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THE CANOPUS.

TO THE KDITOIt.

Sir, —In Mr SpeneeV article on the CanopuH in to-night's paper lie has immlc somp errors. In the first place, the Cnnoptis is 14, not 17 years old. Secondly, ho says she was 15,000 yards away during the hattle in which the Good Hops was sunk. "Well, she i* armed with four 12in guns (.Mark VIII.') and twelve Gin. The big guns at yards range can pierce II Jin of Kmpp cemented armor, and she has a speed of 16[ knots; «o in nn hour's time she would have been wirltin range for her big guns, as she would b" practically among them—which she wasn't, by the way. In le?s than half an hour from where she was, at the distance given, she would have had the range of the Germans: and the Germans could not have touched her, as their 8.2 guns could only pierce .'iiu of K.C. armor at 9,000 yards and the Canopus would have been at least 10,000 yards away, so they could not have done enough damage to sink her, or even pierce her armor—which fact makes me doubt the statement that was in the papers after the battle, that the Germans opened fire at 10.000 yards range and sank the Good Hope after the fourth round.

Mr Spenco also says the Germans could fire 30 rounds a minute on the broadside. That would only be possible if the Can opus was in a "pair of breeches," as they say in draughts, and a good commander would hardly do that The fact that the Canopus only had Hnrveyiscd nickel armor does not account for much, as, in the first place, it takes a lot of gunfire to sink even an old battleship; and in the second place, she could have sunk tinlot without getting within their range. Lastly, the papers said that the Canopus could not get on the scene of the battle in time because of her inferior speed, so why should Mr Spenco be doubtful about her chances against the Germans?—l am, etc., D. R. Hamilton. Port Chalmers, December 8. [Mr Spence replies: The Correspondent has both arms locked round some secondclass fact, and on this he stacks some third-rate deduction. The Canopus was laid down in January, 1897, and completed in 1900, so whether'she is 14 years old or 17 years old is a matter which those who like to argue about such things may settle for themselves. The penetrations, as Mr Hamilton gives them, are right, but ho docs not perhaps realise sufficiently that a naval action may not be decided so much by penetration of the belt as delivery of fire, wrecking important stations on the ship, and jamming the turntables. The correspondent is in error in supposing that tho German delivery of fire could only be 36 shots per minute if the Canopus had been enclosed in what draughts players call "breeches." Counting primary guns only the Scharnhorst and the Gneisonau could throw 8,7121b of projectile per minute on either beam, and the Canopus only 3,4001b per minute. As to tho speed of the Canopus, authorities certainly say that she can still toianage 16£ knots, but those paper speeds look less convincing after a talk with a chief engineer. The statement about the Canopus " sinking the lot'' without getting within their range is an absurdity. An equal absurdity is the statement that it takes "a lot of gunfire to sink oven en old battleship." How much gunfire did it take to sink the battleship Osliabia at Tsushima?]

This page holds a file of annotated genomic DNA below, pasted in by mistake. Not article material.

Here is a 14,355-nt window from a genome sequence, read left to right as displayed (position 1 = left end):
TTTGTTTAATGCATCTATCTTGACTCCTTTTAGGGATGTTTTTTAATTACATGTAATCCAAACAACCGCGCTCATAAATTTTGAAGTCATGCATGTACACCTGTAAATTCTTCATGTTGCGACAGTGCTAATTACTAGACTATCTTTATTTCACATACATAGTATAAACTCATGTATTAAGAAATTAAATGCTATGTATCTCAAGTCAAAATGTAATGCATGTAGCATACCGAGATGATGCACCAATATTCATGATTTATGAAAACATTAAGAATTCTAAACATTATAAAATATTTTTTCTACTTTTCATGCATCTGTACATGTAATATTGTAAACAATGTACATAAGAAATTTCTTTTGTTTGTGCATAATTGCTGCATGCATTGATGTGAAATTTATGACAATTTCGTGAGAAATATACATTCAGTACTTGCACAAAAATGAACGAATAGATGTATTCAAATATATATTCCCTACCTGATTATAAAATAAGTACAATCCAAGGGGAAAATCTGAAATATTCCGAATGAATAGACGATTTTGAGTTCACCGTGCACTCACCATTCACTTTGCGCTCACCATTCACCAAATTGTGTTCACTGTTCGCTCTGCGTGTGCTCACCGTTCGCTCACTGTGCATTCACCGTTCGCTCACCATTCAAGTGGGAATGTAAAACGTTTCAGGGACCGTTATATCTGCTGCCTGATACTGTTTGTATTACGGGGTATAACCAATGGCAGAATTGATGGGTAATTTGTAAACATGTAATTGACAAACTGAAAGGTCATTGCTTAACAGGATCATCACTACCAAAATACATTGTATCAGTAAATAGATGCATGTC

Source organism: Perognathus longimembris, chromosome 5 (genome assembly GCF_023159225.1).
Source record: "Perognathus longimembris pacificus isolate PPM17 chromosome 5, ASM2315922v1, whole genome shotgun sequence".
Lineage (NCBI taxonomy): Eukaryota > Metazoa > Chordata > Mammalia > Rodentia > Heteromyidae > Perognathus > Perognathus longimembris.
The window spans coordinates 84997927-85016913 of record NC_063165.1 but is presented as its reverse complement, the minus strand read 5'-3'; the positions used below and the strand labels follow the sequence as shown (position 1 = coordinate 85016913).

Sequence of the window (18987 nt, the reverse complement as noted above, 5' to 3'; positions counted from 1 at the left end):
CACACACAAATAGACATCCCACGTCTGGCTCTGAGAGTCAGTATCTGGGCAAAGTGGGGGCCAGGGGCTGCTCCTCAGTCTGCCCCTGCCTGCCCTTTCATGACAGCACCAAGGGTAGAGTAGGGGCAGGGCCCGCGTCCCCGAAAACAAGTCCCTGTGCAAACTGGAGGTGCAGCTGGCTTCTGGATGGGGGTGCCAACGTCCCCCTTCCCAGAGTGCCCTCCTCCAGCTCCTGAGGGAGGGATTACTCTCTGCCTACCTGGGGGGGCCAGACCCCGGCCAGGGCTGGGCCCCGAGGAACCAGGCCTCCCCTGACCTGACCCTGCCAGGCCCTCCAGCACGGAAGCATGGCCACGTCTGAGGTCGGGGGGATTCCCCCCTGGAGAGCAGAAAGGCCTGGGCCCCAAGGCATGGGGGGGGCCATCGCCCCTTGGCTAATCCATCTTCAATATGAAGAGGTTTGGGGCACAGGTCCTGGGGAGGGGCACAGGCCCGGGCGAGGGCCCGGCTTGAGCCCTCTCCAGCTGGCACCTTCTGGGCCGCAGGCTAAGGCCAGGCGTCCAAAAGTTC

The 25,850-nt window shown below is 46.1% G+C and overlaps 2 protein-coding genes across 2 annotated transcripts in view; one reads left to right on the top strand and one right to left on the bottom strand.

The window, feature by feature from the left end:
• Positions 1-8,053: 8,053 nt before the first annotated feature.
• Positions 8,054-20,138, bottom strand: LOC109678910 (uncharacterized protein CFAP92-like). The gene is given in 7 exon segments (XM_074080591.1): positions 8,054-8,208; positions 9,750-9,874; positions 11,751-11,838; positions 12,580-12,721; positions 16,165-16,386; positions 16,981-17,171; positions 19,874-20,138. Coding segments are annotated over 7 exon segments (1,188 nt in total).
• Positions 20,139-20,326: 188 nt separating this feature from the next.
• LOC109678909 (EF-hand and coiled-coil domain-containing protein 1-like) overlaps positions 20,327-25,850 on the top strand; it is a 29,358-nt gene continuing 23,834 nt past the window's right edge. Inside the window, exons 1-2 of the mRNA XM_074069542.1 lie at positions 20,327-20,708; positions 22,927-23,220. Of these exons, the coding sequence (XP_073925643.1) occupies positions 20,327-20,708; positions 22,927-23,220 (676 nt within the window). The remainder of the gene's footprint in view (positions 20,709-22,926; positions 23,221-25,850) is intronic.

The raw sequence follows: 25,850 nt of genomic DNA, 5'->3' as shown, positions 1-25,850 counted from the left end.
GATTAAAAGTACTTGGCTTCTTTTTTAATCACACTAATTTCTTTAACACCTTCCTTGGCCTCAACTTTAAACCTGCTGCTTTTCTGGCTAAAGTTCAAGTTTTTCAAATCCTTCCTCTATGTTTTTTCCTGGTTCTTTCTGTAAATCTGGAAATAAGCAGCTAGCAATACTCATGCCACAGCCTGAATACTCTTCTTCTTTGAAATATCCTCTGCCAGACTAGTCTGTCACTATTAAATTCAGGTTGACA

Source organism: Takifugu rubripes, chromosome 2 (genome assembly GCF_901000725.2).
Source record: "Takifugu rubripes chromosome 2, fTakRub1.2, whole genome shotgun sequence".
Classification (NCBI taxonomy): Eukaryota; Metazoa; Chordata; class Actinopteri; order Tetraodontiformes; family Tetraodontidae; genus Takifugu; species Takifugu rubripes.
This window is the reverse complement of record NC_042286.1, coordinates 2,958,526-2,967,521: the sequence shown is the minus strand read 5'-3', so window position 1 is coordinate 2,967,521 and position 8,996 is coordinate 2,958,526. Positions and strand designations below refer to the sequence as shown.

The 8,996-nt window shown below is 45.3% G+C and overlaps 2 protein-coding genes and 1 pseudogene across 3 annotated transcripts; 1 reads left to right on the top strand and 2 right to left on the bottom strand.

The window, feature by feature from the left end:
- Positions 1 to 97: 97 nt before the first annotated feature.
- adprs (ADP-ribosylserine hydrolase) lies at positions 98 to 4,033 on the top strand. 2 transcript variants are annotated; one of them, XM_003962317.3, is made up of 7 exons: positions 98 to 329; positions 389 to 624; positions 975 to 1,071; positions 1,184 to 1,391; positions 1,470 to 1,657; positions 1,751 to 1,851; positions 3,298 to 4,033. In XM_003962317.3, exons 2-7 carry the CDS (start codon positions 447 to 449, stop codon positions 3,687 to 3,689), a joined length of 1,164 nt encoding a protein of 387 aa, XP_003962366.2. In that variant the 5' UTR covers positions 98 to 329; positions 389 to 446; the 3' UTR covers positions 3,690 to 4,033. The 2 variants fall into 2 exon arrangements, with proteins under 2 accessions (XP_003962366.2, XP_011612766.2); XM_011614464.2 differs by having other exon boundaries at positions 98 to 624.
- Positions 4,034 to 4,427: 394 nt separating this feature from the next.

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Permanent link to this item

https://paperspast.natlib.govt.nz/newspapers/ESD19141210.2.14.4

Bibliographic details

THE CANOPUS., Evening Star, Issue 15672, 10 December 1914

Word Count
593

THE CANOPUS. Evening Star, Issue 15672, 10 December 1914

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